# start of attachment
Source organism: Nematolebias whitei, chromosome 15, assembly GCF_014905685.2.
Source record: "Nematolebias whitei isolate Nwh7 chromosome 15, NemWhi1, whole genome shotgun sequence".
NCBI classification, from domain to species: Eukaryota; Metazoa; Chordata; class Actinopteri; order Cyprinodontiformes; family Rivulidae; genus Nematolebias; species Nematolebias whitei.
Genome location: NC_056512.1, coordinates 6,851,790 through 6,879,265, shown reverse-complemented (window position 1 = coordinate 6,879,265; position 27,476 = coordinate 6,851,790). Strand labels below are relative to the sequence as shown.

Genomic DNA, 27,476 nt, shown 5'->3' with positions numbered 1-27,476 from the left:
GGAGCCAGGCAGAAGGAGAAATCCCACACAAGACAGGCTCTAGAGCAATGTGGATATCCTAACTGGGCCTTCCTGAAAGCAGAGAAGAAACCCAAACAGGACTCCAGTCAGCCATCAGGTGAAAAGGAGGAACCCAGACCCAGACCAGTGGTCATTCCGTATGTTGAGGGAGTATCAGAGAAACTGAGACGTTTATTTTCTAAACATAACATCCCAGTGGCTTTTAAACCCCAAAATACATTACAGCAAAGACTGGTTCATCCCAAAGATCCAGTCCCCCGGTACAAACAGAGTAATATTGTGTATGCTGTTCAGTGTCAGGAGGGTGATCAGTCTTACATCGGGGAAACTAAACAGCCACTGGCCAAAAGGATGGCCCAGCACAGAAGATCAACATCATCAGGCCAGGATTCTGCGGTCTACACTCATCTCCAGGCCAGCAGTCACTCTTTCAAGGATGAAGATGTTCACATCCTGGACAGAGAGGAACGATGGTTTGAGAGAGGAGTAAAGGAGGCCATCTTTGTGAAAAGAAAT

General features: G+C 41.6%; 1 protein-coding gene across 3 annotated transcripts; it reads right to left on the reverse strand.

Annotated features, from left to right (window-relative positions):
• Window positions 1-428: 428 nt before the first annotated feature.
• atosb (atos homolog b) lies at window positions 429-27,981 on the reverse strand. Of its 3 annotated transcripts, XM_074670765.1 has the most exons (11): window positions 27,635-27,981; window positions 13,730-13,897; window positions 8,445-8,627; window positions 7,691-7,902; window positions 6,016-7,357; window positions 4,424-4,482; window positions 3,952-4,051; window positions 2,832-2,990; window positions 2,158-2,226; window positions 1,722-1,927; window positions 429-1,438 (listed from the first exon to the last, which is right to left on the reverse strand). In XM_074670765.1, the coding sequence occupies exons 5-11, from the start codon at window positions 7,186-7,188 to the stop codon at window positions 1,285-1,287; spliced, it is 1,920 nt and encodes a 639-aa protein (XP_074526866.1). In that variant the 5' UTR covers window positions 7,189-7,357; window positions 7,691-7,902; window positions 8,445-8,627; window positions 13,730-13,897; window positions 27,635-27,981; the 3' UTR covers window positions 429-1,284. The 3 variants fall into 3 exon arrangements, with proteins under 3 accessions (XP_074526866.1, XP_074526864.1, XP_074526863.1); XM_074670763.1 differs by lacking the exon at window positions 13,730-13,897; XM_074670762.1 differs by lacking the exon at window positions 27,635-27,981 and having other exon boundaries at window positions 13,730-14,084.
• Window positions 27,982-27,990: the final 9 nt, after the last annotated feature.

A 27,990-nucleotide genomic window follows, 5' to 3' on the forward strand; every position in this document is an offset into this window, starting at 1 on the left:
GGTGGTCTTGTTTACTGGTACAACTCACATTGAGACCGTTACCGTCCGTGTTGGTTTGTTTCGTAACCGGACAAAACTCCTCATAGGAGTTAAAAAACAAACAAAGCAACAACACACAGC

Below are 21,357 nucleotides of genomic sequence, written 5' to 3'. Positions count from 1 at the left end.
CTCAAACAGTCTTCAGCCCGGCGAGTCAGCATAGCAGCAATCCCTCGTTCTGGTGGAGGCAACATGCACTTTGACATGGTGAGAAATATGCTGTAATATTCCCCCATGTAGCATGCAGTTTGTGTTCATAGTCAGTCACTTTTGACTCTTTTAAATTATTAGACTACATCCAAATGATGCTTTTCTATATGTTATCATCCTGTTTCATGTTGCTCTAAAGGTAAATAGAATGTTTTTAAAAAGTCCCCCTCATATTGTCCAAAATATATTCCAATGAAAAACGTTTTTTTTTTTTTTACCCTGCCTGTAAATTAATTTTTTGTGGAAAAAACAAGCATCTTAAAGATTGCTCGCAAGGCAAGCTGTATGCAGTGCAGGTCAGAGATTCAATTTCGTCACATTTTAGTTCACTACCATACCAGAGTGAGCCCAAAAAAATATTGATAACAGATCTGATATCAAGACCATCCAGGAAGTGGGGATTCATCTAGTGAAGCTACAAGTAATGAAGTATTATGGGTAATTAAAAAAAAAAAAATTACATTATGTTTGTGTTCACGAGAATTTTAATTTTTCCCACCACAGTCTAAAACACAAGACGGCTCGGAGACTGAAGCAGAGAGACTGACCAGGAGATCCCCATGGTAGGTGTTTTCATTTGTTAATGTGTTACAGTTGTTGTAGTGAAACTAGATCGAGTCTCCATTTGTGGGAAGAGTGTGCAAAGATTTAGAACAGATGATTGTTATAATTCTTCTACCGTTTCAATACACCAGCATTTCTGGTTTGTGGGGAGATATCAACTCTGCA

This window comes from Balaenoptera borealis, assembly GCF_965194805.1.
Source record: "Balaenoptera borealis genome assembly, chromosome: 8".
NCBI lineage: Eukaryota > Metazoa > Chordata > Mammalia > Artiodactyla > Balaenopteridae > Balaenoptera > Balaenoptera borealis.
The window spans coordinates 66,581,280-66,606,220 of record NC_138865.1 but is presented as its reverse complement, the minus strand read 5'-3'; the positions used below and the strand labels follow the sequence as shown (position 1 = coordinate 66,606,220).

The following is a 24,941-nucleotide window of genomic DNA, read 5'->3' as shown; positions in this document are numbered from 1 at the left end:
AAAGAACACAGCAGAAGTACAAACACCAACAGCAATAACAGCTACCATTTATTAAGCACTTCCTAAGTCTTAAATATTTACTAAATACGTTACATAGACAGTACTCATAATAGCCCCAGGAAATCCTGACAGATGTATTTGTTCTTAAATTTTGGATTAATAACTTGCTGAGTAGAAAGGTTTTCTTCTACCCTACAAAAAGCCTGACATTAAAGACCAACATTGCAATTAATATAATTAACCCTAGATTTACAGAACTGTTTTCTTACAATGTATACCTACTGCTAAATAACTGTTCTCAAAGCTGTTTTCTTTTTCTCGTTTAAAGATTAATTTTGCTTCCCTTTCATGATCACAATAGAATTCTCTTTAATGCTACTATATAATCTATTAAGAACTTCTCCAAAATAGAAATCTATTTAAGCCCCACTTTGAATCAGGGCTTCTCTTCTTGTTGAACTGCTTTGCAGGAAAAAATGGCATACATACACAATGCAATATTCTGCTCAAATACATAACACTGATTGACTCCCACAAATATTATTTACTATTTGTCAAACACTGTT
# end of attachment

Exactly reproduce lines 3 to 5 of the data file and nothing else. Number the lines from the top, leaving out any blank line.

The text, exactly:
NCBI classification, from domain to species: Eukaryota; Metazoa; Chordata; class Actinopteri; order Cyprinodontiformes; family Rivulidae; genus Nematolebias; species Nematolebias whitei.
Genome location: NC_056512.1, coordinates 6,851,790 through 6,879,265, shown reverse-complemented (window position 1 = coordinate 6,879,265; position 27,476 = coordinate 6,851,790). Strand labels below are relative to the sequence as shown.

Genomic DNA, 27,476 nt, shown 5'->3' with positions numbered 1-27,476 from the left: